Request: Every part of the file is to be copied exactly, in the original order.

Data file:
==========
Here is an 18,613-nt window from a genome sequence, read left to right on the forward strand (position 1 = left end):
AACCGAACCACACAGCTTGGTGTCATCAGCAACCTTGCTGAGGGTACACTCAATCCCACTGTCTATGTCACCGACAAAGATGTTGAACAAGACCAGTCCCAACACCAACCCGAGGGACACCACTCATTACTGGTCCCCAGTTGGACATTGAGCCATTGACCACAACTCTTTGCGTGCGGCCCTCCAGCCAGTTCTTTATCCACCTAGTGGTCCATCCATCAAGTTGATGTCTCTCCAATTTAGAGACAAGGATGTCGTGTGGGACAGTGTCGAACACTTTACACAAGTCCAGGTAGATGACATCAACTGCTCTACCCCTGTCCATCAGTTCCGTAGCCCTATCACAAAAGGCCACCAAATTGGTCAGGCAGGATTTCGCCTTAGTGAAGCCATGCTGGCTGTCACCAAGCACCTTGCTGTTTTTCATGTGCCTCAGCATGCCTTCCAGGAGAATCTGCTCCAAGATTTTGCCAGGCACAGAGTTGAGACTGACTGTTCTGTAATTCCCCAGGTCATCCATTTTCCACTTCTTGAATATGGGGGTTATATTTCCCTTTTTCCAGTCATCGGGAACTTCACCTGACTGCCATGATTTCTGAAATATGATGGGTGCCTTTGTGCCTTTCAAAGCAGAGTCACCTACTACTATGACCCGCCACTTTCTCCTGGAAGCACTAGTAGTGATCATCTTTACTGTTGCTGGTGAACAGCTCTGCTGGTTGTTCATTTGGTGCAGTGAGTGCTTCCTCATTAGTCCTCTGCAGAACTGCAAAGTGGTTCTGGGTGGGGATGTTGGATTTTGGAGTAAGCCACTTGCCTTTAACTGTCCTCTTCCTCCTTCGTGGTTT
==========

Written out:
Here is an 18,613-nt window from a genome sequence, read left to right on the forward strand (position 1 = left end):
AACCGAACCACACAGCTTGGTGTCATCAGCAACCTTGCTGAGGGTACACTCAATCCCACTGTCTATGTCACCGACAAAGATGTTGAACAAGACCAGTCCCAACACCAACCCGAGGGACACCACTCATTACTGGTCCCCAGTTGGACATTGAGCCATTGACCACAACTCTTTGCGTGCGGCCCTCCAGCCAGTTCTTTATCCACCTAGTGGTCCATCCATCAAGTTGATGTCTCTCCAATTTAGAGACAAGGATGTCGTGTGGGACAGTGTCGAACACTTTACACAAGTCCAGGTAGATGACATCAACTGCTCTACCCCTGTCCATCAGTTCCGTAGCCCTATCACAAAAGGCCACCAAATTGGTCAGGCAGGATTTCGCCTTAGTGAAGCCATGCTGGCTGTCACCAAGCACCTTGCTGTTTTTCATGTGCCTCAGCATGCCTTCCAGGAGAATCTGCTCCAAGATTTTGCCAGGCACAGAGTTGAGACTGACTGTTCTGTAATTCCCCAGGTCATCCATTTTCCACTTCTTGAATATGGGGGTTATATTTCCCTTTTTCCAGTCATCGGGAACTTCACCTGACTGCCATGATTTCTGAAATATGATGGGTGCCTTTGTGCCTTTCAAAGCAGAGTCACCTACTACTATGACCCGCCACTTTCTCCTGGAAGCACTAGTAGTGATCATCTTTACTGTTGCTGGTGAACAGCTCTGCTGGTTGTTCATTTGGTGCAGTGAGTGCTTCCTCATTAGTCCTCTGCAGAACTGCAAAGTGGTTCTGGGTGGGGATGTTGGATTTTGGAGTAAGCCACTTGCCTTTAACTGTCCTCTTCCTCCTTCGTGGTTT